Innovation, agility and customer-centricity frequently top the list of companies’ strategic objectives, and now the most urgent priority is resilience. Given this new urgency, it’s worth taking a close look at the underpinnings of resilience and how they could be applied in any industry.
In retrospect many are not surprised that Amazon, the now-global technology giant, survived the “dot com bubble” as an early online marketplace. More recently it has become a critical business partner for many companies and a lifeline for individuals and families around the world during the COVID-19 pandemic. With operations across many industries, Amazon is in a unique position to respond more quickly and nimbly than so many other companies in part due to their skill at predicting the next shopping experience, by optimizing their resources to delight customers, and as a result of investments in innovative technologies.
To say COVID-19 has disrupted daily life and every aspect of companies’ operations is an understatement. Organizations of all sizes and types have felt the impact of changes to staff availability, shifts to online marketplaces, a practical halt to air travel, renegotiations with suppliers and financial concerns.
Turn to analytics to improve resilience
Lean manufacturing practices have not held up to the stress. Cost-cutting initiatives has been implemented at every link in supply chains, resulting in overreliance on a few suppliers and distributors. But why have shortages affected certain products’ availability more than others? What tactics have emerged that leave some companies in better financial shape than others?
While leadership, vision, and ability to execute are all contributing factors, one similarity across companies who are surviving the pandemic is a mature analytics foundation. They are demonstrating key elements of resilience by using trusted data and analytic capabilities during the crisis in significant ways:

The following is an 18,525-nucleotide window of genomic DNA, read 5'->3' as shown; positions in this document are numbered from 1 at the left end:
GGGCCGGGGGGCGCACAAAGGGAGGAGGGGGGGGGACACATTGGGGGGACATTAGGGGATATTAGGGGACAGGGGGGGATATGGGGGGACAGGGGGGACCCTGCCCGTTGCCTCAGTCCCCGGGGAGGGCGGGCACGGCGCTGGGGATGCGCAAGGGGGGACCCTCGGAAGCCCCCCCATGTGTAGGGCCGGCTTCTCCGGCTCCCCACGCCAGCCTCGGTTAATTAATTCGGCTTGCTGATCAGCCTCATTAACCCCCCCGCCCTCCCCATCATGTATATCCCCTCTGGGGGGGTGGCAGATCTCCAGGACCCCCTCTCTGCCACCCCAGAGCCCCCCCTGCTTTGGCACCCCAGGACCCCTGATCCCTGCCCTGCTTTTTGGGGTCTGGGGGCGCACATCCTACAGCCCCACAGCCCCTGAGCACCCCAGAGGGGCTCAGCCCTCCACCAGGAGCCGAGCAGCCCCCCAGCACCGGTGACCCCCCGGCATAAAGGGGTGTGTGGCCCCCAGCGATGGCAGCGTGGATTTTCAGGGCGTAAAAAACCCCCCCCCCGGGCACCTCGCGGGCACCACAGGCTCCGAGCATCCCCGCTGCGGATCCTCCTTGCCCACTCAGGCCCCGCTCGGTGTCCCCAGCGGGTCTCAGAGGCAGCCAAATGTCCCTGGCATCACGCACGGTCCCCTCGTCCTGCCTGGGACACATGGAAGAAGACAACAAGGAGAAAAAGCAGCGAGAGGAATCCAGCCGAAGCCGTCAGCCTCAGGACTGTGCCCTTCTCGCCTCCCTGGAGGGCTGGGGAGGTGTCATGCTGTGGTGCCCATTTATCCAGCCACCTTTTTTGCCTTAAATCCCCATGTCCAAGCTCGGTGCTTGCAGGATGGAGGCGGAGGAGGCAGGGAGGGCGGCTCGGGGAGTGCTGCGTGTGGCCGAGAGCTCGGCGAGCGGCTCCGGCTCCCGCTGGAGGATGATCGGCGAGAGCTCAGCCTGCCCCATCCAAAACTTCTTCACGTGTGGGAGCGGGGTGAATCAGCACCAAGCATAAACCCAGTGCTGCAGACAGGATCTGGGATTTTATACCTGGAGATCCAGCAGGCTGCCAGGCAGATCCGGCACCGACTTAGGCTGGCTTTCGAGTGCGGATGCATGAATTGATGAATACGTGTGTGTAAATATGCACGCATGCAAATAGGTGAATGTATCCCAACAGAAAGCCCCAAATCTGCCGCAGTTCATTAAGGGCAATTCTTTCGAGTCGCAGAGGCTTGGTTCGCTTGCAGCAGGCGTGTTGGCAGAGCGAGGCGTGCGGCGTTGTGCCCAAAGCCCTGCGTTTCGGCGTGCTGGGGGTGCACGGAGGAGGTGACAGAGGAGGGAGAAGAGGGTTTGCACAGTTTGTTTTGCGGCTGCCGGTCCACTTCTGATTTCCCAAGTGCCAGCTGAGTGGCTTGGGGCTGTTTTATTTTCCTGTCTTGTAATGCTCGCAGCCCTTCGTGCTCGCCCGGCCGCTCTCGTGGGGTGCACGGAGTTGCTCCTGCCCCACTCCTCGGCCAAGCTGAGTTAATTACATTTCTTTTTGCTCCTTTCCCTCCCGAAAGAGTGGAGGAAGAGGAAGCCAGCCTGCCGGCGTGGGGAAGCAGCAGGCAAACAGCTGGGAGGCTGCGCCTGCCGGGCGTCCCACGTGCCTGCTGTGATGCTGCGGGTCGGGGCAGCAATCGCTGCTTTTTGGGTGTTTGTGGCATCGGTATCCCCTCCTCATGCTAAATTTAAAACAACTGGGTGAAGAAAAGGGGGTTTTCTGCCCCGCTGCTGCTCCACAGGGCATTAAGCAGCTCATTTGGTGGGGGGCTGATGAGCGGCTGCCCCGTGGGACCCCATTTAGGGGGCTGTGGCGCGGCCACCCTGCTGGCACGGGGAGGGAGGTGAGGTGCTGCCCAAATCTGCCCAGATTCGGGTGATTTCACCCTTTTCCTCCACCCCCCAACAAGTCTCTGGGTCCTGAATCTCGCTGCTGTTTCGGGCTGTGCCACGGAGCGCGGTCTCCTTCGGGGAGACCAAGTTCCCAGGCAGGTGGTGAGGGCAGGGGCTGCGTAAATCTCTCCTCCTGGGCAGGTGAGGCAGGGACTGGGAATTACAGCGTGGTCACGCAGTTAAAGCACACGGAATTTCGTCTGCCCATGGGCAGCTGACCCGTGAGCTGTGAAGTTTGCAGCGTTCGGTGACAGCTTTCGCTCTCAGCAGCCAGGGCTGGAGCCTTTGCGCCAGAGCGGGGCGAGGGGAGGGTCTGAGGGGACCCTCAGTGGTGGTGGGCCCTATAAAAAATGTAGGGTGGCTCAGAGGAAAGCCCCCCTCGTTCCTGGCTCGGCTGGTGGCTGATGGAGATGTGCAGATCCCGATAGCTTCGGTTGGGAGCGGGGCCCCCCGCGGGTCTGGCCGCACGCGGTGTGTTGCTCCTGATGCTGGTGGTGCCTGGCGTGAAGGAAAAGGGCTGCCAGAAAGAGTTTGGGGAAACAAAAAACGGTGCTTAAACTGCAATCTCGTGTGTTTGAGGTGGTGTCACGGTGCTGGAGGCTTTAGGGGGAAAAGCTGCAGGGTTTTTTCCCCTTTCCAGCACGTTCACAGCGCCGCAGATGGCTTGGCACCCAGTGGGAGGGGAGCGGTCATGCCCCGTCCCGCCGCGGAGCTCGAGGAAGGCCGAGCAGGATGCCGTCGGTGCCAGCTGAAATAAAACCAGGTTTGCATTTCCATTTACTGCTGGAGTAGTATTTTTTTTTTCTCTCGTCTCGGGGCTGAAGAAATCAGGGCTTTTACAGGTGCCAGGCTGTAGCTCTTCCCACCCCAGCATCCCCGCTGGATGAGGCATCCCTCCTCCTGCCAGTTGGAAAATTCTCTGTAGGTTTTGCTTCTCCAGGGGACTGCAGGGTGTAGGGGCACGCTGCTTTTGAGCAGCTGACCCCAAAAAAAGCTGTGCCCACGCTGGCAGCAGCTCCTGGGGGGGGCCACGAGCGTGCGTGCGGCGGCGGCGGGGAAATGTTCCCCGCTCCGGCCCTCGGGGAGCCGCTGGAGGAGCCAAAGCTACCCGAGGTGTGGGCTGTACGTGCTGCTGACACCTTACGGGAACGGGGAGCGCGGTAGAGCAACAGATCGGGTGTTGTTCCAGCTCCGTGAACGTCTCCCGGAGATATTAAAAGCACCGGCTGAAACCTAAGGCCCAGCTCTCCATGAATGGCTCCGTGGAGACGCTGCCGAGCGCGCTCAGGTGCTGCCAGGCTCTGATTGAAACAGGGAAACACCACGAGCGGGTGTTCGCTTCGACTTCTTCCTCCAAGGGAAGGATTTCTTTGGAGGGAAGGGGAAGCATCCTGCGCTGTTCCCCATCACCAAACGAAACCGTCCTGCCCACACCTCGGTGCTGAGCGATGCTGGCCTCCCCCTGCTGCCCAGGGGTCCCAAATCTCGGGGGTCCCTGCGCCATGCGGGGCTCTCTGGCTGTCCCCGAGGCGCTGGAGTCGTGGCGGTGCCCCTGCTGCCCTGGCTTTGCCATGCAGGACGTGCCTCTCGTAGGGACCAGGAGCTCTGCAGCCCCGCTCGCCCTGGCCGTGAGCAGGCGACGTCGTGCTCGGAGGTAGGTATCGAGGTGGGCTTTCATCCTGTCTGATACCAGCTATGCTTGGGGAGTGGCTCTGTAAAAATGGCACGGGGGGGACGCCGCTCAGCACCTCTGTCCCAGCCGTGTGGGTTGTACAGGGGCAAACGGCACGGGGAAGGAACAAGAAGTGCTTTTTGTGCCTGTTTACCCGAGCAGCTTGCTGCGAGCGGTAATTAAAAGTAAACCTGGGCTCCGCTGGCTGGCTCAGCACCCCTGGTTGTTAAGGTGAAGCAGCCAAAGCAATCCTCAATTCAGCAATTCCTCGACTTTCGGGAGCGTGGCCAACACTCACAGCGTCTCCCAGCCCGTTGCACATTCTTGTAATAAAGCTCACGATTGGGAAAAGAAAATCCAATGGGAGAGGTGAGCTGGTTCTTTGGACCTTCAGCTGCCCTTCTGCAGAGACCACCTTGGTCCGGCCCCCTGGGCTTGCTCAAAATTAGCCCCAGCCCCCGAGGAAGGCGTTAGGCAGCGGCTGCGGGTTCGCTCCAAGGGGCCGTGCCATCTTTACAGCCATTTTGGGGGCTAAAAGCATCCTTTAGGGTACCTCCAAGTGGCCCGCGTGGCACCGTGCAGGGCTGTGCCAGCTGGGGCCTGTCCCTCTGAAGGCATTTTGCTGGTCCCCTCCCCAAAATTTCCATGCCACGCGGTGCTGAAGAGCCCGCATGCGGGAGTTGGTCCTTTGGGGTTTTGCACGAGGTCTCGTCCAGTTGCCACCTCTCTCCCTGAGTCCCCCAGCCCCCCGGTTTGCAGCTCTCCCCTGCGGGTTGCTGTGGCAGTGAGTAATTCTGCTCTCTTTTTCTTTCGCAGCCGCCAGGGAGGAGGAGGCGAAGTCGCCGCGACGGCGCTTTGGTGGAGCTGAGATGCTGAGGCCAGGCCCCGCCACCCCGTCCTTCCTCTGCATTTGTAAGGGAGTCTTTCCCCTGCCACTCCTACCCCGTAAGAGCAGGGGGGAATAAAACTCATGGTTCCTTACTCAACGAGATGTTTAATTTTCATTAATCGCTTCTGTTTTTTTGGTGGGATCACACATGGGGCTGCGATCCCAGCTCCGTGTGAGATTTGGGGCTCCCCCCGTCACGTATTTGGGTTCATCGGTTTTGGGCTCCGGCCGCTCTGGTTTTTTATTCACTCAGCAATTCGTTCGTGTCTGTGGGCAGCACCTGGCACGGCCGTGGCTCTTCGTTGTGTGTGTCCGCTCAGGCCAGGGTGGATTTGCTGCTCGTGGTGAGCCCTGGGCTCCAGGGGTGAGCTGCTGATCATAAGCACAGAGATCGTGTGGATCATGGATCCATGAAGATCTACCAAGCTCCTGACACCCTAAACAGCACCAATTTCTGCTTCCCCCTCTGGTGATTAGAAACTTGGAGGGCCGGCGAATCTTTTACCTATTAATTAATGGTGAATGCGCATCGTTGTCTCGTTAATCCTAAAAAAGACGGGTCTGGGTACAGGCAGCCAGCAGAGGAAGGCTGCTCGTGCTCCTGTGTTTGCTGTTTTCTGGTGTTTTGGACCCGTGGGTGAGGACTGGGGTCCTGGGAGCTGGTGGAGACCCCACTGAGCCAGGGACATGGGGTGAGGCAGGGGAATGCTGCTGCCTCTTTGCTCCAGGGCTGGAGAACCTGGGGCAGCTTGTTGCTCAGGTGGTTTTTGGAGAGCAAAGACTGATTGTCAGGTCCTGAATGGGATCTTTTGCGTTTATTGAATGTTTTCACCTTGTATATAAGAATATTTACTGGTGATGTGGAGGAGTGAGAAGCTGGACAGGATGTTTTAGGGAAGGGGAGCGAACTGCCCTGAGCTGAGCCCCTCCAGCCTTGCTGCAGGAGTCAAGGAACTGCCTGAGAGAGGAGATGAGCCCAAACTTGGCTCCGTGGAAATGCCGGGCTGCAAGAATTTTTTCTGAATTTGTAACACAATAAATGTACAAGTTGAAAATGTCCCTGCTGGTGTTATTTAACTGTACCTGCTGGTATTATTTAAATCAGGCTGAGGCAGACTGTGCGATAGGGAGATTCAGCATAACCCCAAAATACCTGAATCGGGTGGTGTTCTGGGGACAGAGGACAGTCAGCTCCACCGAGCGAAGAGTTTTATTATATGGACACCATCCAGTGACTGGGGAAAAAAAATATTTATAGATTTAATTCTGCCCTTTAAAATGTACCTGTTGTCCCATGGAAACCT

- A global life sciences company measures engagement in a new online learning system for health care providers.
- An energy company analyzes shifts in load demands from commercial and industrial customers in order to balance power contracts.
- A global consumer packaged goods company navigates changes in near real-time to supply chains, source materials and forecasted demand to keep products on the shelves.
- A grocery store uses heat-mapping technology to monitor room capacity and identify high-touch areas that may require more frequent cleaning.
- A drugstore chain optimizes personal communication for customers to keep them informed through the right channels.
- A financial lender rapidly adapts fraud detection models to cut identity theft by 80% and keep lines of credit available.
Find COVID-19 answers with data and analytics
Read more about how SAS has helped all types of organizations respond with agility, recover effectively and reimagine the future with analytics and AI.
The five pillars of organizational resilience
And even with the confidence in their decisions made possible by applying advanced analytics techniques to critical areas, a key part of resilience is ongoing positive impact. In order to get that lasting effect, organizations can build the foundation for future resilience in five ways.